It was the Punjabi stalwart Lajpat Rai who first identified the young as political agents who could prosecute a free future for India. A century ago, Rai published Young India, which declared war on the prevailing system of education, producing as it did passive and pliant subjects for the British Empire. This was a bold move for nationalist politics until then had been dominated by professionals, primarily lawyers and educators with a smattering of self-appointed spiritualists and notables. Lajpat Rai's hero was the much younger, twenty-something fellow Punjabi Har Dayal. Itinerant, intellectual and insurgent, Har Dayal, in a famous gesture in 1907, had renounced his scholarship at Oxford on the eve of his graduation, leaving imperial spymasters and fogey dons equally shocked. In popular tracts, Har Dayal pointed out that the Empire's permanence was guaranteed because education had done the work of pacification. An invisible but more effective form of violence, education had replaced the police and the army in forging peace in the historically restive Punjab and had also evacuated any potential for politics. For Har Dayal, breaking the compact with colonial education was a primary step in political freedom. Not coincidentally, this period also witnessed the zealous deployment of the colonial sedition law that made prisoners out of political actors.
A century later, the latest images from Punjab attest to a confrontation between the state, primarily the police, and the young. Visible in video and photography, a full display of the brute force of lathis, batons, and water-canon unleashed on densely gathered and protesting students captures an ambient energy that disrupts the clean-edged Corbusier lines and manicured gardens that have given Panjab University its postcolonial poise.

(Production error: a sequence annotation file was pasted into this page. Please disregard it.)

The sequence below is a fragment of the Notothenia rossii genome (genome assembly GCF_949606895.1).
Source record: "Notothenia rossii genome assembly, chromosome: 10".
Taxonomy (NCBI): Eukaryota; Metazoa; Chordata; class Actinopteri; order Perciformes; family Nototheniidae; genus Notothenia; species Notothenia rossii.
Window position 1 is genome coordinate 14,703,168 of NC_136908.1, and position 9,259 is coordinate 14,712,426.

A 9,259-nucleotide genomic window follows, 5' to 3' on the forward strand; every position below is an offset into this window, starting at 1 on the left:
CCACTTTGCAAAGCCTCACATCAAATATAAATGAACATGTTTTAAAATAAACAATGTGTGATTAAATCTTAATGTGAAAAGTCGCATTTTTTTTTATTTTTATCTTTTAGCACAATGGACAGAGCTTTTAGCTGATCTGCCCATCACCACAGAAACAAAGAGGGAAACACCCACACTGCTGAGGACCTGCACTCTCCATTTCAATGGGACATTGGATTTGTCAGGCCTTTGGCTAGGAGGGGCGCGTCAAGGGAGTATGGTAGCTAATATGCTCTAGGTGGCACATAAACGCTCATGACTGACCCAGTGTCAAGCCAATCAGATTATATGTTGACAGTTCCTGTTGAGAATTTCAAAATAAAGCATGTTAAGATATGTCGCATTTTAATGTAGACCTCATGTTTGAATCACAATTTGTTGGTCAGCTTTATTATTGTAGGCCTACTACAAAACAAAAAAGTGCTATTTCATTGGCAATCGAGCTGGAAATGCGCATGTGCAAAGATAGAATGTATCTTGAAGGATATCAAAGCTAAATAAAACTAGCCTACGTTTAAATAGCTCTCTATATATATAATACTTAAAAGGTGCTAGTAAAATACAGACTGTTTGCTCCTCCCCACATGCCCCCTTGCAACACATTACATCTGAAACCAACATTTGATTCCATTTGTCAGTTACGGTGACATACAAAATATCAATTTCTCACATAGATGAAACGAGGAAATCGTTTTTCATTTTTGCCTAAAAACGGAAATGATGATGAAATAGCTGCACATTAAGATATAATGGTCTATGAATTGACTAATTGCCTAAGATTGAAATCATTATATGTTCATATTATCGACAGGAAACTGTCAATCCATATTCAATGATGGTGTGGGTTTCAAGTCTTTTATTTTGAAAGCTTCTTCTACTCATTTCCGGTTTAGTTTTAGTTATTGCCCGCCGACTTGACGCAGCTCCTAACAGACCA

At first sight, the now-familiar image of the young Indians confronted and surrounded by state violence in their place of education replicates scenarios in other Indian universities. This similarity, though striking, is as superficial as it is misleading. It is much easier to assume that the youth of Punjab has either surrendered itself to a drug-addled alterity in the mode of Udta Punjab or is committed to militant and religious bigotry. After all, the Indian intelligentsia and media have deemed that student leadership in places like JNU is uniquely qualified to carry the historical and political burden of bringing in the nation's future. Since at least last spring, and from JNU — to Hyderabad and Jadvapur, student political action has been met with violent suspicion and even been declared seditious by the State. In these scenarios broader national issues like Kashmir, caste justice and gender violence were acutely distilled. Mimicking the national in miniature form, students in these Central Universities agitated, organised and mobilised against the political consensus. Teachers, mentors and sympathisers sought to create a fearless solidarity and even gain international attention, however ephemeral. With force, the ruling powers converted this emergent student politics into an opportunity to redefine nationalism. Shorn of their specificity, all issues of dissent over the course of last year have been reduced to and effectively been equated with questions of loyalty. Proofs of patriotism bludgeoned diverse issues of contention into a national uniformity. As part of the same logic, JNU student leaders in particular became heroic dissidents.